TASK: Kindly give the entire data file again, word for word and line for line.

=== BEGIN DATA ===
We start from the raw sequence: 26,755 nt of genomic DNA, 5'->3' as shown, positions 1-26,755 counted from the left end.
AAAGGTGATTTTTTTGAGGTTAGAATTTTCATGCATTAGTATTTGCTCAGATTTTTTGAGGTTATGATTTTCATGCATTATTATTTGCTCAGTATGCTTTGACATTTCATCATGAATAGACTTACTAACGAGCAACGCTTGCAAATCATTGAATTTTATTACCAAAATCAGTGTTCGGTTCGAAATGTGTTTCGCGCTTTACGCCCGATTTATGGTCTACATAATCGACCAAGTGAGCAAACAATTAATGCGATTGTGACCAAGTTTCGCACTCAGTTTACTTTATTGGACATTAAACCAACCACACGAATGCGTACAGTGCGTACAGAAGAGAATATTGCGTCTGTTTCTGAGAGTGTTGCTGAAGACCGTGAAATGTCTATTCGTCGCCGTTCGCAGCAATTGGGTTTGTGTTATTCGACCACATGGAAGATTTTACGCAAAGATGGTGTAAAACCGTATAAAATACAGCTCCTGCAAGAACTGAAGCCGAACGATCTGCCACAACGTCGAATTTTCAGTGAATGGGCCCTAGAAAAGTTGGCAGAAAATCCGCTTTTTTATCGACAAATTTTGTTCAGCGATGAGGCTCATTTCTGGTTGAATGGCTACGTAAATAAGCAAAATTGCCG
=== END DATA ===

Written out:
We start from the raw sequence: 26,755 nt of genomic DNA, 5'->3' as shown, positions 1-26,755 counted from the left end.
AAAGGTGATTTTTTTGAGGTTAGAATTTTCATGCATTAGTATTTGCTCAGATTTTTTGAGGTTATGATTTTCATGCATTATTATTTGCTCAGTATGCTTTGACATTTCATCATGAATAGACTTACTAACGAGCAACGCTTGCAAATCATTGAATTTTATTACCAAAATCAGTGTTCGGTTCGAAATGTGTTTCGCGCTTTACGCCCGATTTATGGTCTACATAATCGACCAAGTGAGCAAACAATTAATGCGATTGTGACCAAGTTTCGCACTCAGTTTACTTTATTGGACATTAAACCAACCACACGAATGCGTACAGTGCGTACAGAAGAGAATATTGCGTCTGTTTCTGAGAGTGTTGCTGAAGACCGTGAAATGTCTATTCGTCGCCGTTCGCAGCAATTGGGTTTGTGTTATTCGACCACATGGAAGATTTTACGCAAAGATGGTGTAAAACCGTATAAAATACAGCTCCTGCAAGAACTGAAGCCGAACGATCTGCCACAACGTCGAATTTTCAGTGAATGGGCCCTAGAAAAGTTGGCAGAAAATCCGCTTTTTTATCGACAAATTTTGTTCAGCGATGAGGCTCATTTCTGGTTGAATGGCTACGTAAATAAGCAAAATTGCCG